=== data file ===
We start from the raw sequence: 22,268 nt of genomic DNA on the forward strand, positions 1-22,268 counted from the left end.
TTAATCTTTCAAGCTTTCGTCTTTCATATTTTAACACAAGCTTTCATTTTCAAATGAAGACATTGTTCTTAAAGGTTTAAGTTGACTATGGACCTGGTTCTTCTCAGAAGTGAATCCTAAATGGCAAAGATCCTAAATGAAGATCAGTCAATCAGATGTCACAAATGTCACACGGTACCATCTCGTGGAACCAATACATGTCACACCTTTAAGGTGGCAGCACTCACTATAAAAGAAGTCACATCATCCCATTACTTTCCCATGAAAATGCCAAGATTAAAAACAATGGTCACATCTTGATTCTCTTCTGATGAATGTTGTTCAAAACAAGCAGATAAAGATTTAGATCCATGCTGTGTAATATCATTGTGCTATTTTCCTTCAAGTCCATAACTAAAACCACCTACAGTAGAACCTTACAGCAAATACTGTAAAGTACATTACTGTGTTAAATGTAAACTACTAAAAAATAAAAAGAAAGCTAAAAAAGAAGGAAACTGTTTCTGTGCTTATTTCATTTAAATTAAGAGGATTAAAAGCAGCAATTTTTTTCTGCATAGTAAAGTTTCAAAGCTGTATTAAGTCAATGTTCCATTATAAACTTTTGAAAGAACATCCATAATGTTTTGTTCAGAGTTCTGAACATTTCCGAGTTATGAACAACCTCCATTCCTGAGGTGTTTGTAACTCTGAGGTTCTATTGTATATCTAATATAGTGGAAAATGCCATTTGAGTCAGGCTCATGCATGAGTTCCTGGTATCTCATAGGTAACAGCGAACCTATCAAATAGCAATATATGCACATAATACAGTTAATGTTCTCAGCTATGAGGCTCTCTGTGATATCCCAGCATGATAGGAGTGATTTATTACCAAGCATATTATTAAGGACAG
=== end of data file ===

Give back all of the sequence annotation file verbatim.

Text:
We start from the raw sequence: 22,268 nt of genomic DNA on the forward strand, positions 1-22,268 counted from the left end.
TTAATCTTTCAAGCTTTCGTCTTTCATATTTTAACACAAGCTTTCATTTTCAAATGAAGACATTGTTCTTAAAGGTTTAAGTTGACTATGGACCTGGTTCTTCTCAGAAGTGAATCCTAAATGGCAAAGATCCTAAATGAAGATCAGTCAATCAGATGTCACAAATGTCACACGGTACCATCTCGTGGAACCAATACATGTCACACCTTTAAGGTGGCAGCACTCACTATAAAAGAAGTCACATCATCCCATTACTTTCCCATGAAAATGCCAAGATTAAAAACAATGGTCACATCTTGATTCTCTTCTGATGAATGTTGTTCAAAACAAGCAGATAAAGATTTAGATCCATGCTGTGTAATATCATTGTGCTATTTTCCTTCAAGTCCATAACTAAAACCACCTACAGTAGAACCTTACAGCAAATACTGTAAAGTACATTACTGTGTTAAATGTAAACTACTAAAAAATAAAAAGAAAGCTAAAAAAGAAGGAAACTGTTTCTGTGCTTATTTCATTTAAATTAAGAGGATTAAAAGCAGCAATTTTTTTCTGCATAGTAAAGTTTCAAAGCTGTATTAAGTCAATGTTCCATTATAAACTTTTGAAAGAACATCCATAATGTTTTGTTCAGAGTTCTGAACATTTCCGAGTTATGAACAACCTCCATTCCTGAGGTGTTTGTAACTCTGAGGTTCTATTGTATATCTAATATAGTGGAAAATGCCATTTGAGTCAGGCTCATGCATGAGTTCCTGGTATCTCATAGGTAACAGCGAACCTATCAAATAGCAATATATGCACATAATACAGTTAATGTTCTCAGCTATGAGGCTCTCTGTGATATCCCAGCATGATAGGAGTGATTTATTACCAAGCATATTATTAAGGACAG